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A NIGHTMARE ON ELM STREET

June 1, 2010 Leave a comment

7.5 / 10

It’s safe to say that in the past ten or so years Hollywood has lost a considerable amount of originality, and has plummeted into the inescapable abyss of reinvention/reinterpretation. Aside from growing acquisitions on big name and cult-followed comic books and characters, we see an influx of remakes that simply create a mockery of the way a story was originally envisioned to be told. Adding itself to that list is the new “A Nightmare on Elm St:” A film widely considered to be one of the best horror movies of all-time.

Let’s all start by giving Robert England a loud round of applause; apparently a ninth nightmare (including Freddy vs. Jason) wasn’t on the mind of the famous face of the original demented dream haunting “Freddy Krueger.” Putting on the raggedy green and red sweater and brown hat is Jackie Earle Haley. Haley does a good job; of course, he isn’t Robert England, so dismiss your expectations of seeing a similar Freddy than you’re used to. We certainly see a lot less of a “playful, almost cheesy” Freddy in Haley, as we did with England and the vision of Wes Craven. This reinvention of Krueger proves to be a much more dark and evil character, as opposed to the playful and often laughable traits of the old. Makeup is way overdone, but seemingly compliments well this new, dark, and more vengeful Freddy.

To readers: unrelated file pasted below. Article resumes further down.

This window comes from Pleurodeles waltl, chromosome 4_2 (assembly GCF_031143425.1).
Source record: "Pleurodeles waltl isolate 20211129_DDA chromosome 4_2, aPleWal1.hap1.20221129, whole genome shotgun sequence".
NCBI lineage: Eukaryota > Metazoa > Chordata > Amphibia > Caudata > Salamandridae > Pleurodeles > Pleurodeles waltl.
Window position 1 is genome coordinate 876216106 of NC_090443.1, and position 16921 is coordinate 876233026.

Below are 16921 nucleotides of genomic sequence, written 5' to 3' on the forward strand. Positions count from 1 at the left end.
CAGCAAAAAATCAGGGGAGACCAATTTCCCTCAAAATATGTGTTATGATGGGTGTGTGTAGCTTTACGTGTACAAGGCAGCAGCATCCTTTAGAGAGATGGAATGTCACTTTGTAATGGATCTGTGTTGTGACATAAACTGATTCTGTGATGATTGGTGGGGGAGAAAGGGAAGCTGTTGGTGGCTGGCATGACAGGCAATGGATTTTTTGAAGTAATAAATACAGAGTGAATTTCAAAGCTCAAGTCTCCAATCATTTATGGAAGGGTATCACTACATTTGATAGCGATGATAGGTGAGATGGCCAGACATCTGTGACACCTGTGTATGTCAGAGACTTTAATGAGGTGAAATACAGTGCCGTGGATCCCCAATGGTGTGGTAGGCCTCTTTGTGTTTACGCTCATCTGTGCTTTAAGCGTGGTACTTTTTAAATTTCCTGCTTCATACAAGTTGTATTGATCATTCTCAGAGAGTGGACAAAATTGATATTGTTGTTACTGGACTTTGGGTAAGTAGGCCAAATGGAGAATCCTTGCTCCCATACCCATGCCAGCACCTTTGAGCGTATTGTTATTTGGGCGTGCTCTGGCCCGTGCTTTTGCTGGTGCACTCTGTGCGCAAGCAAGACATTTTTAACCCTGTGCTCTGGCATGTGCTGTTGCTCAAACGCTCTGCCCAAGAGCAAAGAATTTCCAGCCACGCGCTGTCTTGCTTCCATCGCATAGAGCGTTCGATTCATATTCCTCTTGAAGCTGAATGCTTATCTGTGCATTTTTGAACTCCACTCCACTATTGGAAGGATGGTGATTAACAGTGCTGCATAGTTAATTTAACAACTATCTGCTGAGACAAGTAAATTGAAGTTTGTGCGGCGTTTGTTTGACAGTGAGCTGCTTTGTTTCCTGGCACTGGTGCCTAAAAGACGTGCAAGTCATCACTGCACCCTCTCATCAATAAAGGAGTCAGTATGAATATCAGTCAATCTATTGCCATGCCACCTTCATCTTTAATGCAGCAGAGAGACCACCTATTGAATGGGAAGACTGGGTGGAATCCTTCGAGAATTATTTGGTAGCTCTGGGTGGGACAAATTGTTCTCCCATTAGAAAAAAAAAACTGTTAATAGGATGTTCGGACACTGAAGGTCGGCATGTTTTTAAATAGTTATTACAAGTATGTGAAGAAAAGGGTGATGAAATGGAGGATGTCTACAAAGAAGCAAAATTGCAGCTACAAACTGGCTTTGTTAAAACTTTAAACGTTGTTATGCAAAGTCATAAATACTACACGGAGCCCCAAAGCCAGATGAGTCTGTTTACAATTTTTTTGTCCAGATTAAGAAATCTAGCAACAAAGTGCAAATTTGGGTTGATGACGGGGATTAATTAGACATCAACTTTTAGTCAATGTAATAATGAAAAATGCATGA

Overall we are introduced to characters we don’t care about due to terrible development. Death scenes were fairly anti-climactic seeing we had just as much connection with these characters as we would an extra with no speaking parts. And once again, Hollywood further proves that horror these days is merely shock value and blood and gore. I envision a room of executives with their suit and ties on and blackberry’s in hand discussing what previous movies and franchises we could capitalize on and simultaneously destroy.

While the movie did callback on some memorable scenes from the original, which were hardly impressive, they succeeded in excluding one of the more interesting one’s: Nancy’s boyfriend. Countless times I’ve put in the original Nightmare just to watch that one scene; not that it would have completely changed my opinion of this movie, but it was something I was sure to be included. But it didn’t surprise me that much after being thoroughly disappointed that Nancy, our Protagonist, wasn’t the first one to stir suspicion of their nightmares being frighteningly related.

This movie certainly follows the trend of all the other horror remakes this decade, putting a new face on horror. The concept of implied gore and character centricity are long gone and replaced by gratuitous gore and shock value, collectively contributing to an indirect kick in the face to the original story-tellers of some of the most widely popular horror movies of all time.